Sunday, October 29, 2006

"CIrcuses" - fuBarrio style....

When I first saw "Bowling for Columbine" it really resonated with me. It said a lot of things....while I didn't agree with all of them, the underlying message of the movie (my takeaway, at least) was "don't live in fear".

The movie was able to encapsulate and communicate some things that had been bothering me about the US for quite some time but had been unable to succintly articulate.

The link below is to a documentary -- online -- that will never get the play of a Michael Moore documentary, but nonetheless has resonated with me in a powerful way.

The first half is about the IRS. The second half is about the Fed. I know, boring subjects, huh? But this guy does a great job of making it entertaining and thought provoking -- to say the least.

Will you watch it? Or will u find something else to fill your time? Will and Grace reruns are on tonight after all. :)

Anyone with the fortitude to sit through the documentary, fwd me some comments.

ciao for now,

Monday, October 23, 2006

Drilling down

As you can see from my profile picture to the right, a couple years of unemployment (read: no dental insurance) has left me with what my friends might refer to as a "jacked up grill".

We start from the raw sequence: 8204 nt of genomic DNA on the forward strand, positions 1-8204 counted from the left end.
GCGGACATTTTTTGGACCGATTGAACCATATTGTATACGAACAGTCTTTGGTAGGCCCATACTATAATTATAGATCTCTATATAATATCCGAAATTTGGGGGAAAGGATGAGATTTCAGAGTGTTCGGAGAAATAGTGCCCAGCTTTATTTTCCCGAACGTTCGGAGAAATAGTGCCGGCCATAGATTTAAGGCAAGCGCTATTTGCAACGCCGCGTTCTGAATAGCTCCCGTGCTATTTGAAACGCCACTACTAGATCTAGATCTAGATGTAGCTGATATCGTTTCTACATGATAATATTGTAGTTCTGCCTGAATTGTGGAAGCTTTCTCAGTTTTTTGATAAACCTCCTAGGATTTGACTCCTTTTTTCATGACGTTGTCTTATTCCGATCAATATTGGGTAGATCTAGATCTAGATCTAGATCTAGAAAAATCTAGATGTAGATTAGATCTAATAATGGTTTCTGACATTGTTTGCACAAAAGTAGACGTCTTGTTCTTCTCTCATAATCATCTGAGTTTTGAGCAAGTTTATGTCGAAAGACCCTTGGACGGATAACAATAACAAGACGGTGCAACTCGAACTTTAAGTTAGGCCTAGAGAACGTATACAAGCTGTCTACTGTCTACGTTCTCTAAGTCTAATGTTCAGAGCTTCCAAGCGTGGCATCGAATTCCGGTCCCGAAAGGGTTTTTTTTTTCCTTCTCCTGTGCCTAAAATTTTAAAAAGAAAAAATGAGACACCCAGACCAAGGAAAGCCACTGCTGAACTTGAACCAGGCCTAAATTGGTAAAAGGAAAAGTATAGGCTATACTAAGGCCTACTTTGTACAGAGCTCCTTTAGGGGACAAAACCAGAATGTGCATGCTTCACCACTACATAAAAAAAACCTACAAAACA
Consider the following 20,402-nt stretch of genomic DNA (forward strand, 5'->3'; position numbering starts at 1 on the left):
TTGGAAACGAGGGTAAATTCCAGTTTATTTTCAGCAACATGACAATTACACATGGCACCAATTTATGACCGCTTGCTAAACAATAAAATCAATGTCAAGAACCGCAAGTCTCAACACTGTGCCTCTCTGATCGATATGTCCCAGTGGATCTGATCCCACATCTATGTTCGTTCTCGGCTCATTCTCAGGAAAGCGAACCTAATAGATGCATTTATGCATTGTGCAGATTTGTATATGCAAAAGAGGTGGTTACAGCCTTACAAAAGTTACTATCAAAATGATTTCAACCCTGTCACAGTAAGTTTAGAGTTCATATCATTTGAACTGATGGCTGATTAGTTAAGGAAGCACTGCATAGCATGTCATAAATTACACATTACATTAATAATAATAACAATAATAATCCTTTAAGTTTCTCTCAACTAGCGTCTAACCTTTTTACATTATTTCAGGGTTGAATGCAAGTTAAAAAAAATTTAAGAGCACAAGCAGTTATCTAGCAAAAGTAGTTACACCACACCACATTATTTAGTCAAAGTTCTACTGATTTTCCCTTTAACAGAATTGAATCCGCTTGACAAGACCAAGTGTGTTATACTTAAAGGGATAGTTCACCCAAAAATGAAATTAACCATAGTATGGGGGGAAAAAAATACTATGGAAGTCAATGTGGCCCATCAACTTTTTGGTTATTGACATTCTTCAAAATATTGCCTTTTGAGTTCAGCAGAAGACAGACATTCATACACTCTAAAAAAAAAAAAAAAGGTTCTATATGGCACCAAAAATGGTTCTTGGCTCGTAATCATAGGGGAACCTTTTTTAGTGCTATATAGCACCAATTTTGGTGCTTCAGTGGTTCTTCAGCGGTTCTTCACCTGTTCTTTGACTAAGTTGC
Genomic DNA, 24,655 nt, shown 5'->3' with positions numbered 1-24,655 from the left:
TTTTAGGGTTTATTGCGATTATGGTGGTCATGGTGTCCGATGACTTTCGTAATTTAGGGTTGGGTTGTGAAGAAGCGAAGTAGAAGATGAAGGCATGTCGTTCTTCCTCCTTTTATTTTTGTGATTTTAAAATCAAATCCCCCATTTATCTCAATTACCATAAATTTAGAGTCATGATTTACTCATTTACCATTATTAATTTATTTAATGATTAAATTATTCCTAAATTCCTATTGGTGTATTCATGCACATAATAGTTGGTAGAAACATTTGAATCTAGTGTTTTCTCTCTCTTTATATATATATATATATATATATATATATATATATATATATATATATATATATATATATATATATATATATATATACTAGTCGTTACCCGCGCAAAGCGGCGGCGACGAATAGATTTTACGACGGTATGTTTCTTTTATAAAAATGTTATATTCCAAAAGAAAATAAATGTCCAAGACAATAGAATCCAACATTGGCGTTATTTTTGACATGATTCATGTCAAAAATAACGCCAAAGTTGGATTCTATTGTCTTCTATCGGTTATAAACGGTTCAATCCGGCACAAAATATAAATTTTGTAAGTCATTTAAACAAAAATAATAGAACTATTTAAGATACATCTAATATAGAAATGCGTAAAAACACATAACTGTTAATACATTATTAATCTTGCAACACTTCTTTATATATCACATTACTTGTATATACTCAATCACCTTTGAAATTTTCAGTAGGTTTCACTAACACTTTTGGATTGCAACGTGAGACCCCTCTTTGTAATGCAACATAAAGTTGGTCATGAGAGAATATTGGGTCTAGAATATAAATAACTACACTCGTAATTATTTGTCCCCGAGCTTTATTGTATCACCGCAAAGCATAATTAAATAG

So, as a public service to our readers, and those that get close enough to smell my doggy breath, I decided to visit a dentist here in Montevideo.

Now, visiting a dentist in the US, for me, as well as some others probably, is about one of the scariest things one can do....Just slightly scarier than milking a cobra, or flossing a great white.

One of my friends here recommended his dentist, so I decided to pay her a visit.

One more for the "you know you're old" file: you know you're old when ur dentist is obviously younger than you are!

Natali began the examination and asked all the typical "dentist" questions:

"how many times a day do you brush?
"do you have milkbones between meals?"
"how often do you floss?"
"do you eat hard or canned dog chow?"
"have you been catching frisbees in your teeth lately?"